Since the release of his chart-topping sophomore album last year, Dreams Worth More Than Money, Robert Rihmeek Williams, better known as Meek Mill, has been one of the most talked about rappers in the world.
His growing mainstream success, his relationship with Nicki Minaj, several rap beefs and an all-out assault from the internet’s meme army has kept Meek perpetually in discussion. That discussion that far too often strays away from Meek Mill the artist and into Meek Mill the personality.
Maybe his tumultuous relationships deserve gossip, but it also feels like pop culture just found its punching bag.
Williams’ career started as a battle rapper out of North Philadelphia, but a series of mixtapes allowed him to gain notoriety that would eventually lead to him signing with Rick Ross’ record label Maybach Music Group. It was from there that Williams was able to grow his voice and sound through his first three Dreamchasers mixtapes and first studio album, Dreams and Nightmares.
The music is heavily influenced from his time growing up in North Philly; from the drugs he’s dealt to the friends he’s lost. Williams’ personal story is proudly told in an aggressive albeit authentic voice that’s nobody’s but his own.
With success came money, and with money came a new branch of content for Williams to expand upon. His lyrics on driving Bentley trucks and toting Rolex watches still have value – as he never forgets where he came from and uses his success to fuel his ambition for a greater future.
From the start of Williams’ career, he’s been a target for internet memes as his aggressive vocal delivery was seen as shouting instead of rapping. Far before any notable rap beef blew up around Williams, the Twitter page @MeekMillRap caught internet success just by saying Meek sounds like he’s yelling in different situations.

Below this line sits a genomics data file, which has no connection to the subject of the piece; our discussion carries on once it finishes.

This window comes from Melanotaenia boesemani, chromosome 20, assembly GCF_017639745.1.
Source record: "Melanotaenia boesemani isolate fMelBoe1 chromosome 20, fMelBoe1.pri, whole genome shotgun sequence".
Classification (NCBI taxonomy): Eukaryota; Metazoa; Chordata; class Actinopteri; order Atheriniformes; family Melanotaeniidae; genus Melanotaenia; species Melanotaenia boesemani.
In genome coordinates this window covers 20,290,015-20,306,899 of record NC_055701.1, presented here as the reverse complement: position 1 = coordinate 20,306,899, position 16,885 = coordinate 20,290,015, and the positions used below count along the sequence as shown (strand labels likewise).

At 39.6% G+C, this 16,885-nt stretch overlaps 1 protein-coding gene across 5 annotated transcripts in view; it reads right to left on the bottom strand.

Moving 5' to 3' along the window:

Unfortunately for Williams, that account was only the beginning. The internet infamy only grew worse with his highly publicized beef with fellow rapper Drake.
Shit hit the fan after Williams called out Drake for not writing his own verse on Williams’ song “R.I.C.O.” Two dozen subtweets, some instagram posts and a few diss tracks later, Williams became the new clown of the rap game.
Drake’s “Back To Back Freestyle” was the most critical shot fired in the battle. Eventually racking up 139 million listens on SoundCloud. Trolls across the planet descended to feast and GoFundMe projects were created to raise money for Williams’ “funeral costs.”
Almost overnight, Williams’ growing reputation as a rap star came to an abrupt stop. Social media hit his career harder than ever, as Drake’s loyal following ran the rapper’s name through the mud with enough memes to make the hardened rapper from the streets of North Philly look softer than Take Care era Drake. Like “Marvin’s Room” level soft.
Listeners from around the world turned against not just his personality, but his music.